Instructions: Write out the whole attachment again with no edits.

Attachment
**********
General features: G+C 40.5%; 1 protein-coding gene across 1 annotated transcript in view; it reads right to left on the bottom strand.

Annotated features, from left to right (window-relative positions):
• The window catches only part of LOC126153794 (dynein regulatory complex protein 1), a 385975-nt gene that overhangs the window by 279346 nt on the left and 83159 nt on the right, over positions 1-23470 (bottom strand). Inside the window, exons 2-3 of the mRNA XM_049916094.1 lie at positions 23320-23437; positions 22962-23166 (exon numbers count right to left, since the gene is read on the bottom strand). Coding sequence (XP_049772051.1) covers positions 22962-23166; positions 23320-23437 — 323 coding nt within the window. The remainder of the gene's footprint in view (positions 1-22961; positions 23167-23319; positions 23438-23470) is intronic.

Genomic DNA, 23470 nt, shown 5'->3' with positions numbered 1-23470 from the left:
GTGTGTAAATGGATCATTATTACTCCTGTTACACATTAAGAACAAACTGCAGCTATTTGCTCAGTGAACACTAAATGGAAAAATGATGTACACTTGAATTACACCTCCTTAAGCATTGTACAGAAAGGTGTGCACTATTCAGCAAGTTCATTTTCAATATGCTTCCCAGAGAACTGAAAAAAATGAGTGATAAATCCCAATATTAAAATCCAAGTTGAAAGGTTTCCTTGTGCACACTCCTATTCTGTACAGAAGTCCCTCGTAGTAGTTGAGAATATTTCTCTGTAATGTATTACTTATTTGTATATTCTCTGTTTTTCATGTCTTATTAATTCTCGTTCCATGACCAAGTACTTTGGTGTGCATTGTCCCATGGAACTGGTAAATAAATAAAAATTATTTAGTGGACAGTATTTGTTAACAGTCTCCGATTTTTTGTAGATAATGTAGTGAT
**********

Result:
General features: G+C 40.5%; 1 protein-coding gene across 1 annotated transcript in view; it reads right to left on the bottom strand.

Annotated features, from left to right (window-relative positions):
• The window catches only part of LOC126153794 (dynein regulatory complex protein 1), a 385975-nt gene that overhangs the window by 279346 nt on the left and 83159 nt on the right, over positions 1-23470 (bottom strand). Inside the window, exons 2-3 of the mRNA XM_049916094.1 lie at positions 23320-23437; positions 22962-23166 (exon numbers count right to left, since the gene is read on the bottom strand). Coding sequence (XP_049772051.1) covers positions 22962-23166; positions 23320-23437 — 323 coding nt within the window. The remainder of the gene's footprint in view (positions 1-22961; positions 23167-23319; positions 23438-23470) is intronic.

Genomic DNA, 23470 nt, shown 5'->3' with positions numbered 1-23470 from the left:
GTGTGTAAATGGATCATTATTACTCCTGTTACACATTAAGAACAAACTGCAGCTATTTGCTCAGTGAACACTAAATGGAAAAATGATGTACACTTGAATTACACCTCCTTAAGCATTGTACAGAAAGGTGTGCACTATTCAGCAAGTTCATTTTCAATATGCTTCCCAGAGAACTGAAAAAAATGAGTGATAAATCCCAATATTAAAATCCAAGTTGAAAGGTTTCCTTGTGCACACTCCTATTCTGTACAGAAGTCCCTCGTAGTAGTTGAGAATATTTCTCTGTAATGTATTACTTATTTGTATATTCTCTGTTTTTCATGTCTTATTAATTCTCGTTCCATGACCAAGTACTTTGGTGTGCATTGTCCCATGGAACTGGTAAATAAATAAAAATTATTTAGTGGACAGTATTTGTTAACAGTCTCCGATTTTTTGTAGATAATGTAGTGAT